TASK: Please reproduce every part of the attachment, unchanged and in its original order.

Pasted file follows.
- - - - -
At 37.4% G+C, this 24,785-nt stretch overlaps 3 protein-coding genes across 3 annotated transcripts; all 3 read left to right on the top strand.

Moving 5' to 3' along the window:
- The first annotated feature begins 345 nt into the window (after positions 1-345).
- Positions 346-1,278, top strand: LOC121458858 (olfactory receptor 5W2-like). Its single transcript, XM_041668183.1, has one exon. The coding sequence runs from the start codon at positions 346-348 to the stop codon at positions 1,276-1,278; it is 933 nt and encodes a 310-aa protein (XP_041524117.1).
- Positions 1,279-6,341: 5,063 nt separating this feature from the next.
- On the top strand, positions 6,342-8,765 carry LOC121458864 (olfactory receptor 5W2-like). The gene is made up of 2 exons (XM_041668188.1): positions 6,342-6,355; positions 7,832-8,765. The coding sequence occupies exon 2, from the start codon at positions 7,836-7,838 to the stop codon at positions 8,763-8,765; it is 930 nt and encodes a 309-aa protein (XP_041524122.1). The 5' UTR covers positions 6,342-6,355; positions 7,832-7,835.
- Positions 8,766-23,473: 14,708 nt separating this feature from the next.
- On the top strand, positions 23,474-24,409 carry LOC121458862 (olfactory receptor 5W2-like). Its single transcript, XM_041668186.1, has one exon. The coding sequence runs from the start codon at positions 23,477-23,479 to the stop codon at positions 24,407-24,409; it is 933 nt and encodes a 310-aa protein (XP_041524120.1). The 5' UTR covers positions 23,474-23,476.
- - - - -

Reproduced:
At 37.4% G+C, this 24,785-nt stretch overlaps 3 protein-coding genes across 3 annotated transcripts; all 3 read left to right on the top strand.

Moving 5' to 3' along the window:
- The first annotated feature begins 345 nt into the window (after positions 1-345).
- Positions 346-1,278, top strand: LOC121458858 (olfactory receptor 5W2-like). Its single transcript, XM_041668183.1, has one exon. The coding sequence runs from the start codon at positions 346-348 to the stop codon at positions 1,276-1,278; it is 933 nt and encodes a 310-aa protein (XP_041524117.1).
- Positions 1,279-6,341: 5,063 nt separating this feature from the next.
- On the top strand, positions 6,342-8,765 carry LOC121458864 (olfactory receptor 5W2-like). The gene is made up of 2 exons (XM_041668188.1): positions 6,342-6,355; positions 7,832-8,765. The coding sequence occupies exon 2, from the start codon at positions 7,836-7,838 to the stop codon at positions 8,763-8,765; it is 930 nt and encodes a 309-aa protein (XP_041524122.1). The 5' UTR covers positions 6,342-6,355; positions 7,832-7,835.
- Positions 8,766-23,473: 14,708 nt separating this feature from the next.
- On the top strand, positions 23,474-24,409 carry LOC121458862 (olfactory receptor 5W2-like). Its single transcript, XM_041668186.1, has one exon. The coding sequence runs from the start codon at positions 23,477-23,479 to the stop codon at positions 24,407-24,409; it is 933 nt and encodes a 310-aa protein (XP_041524120.1). The 5' UTR covers positions 23,474-23,476.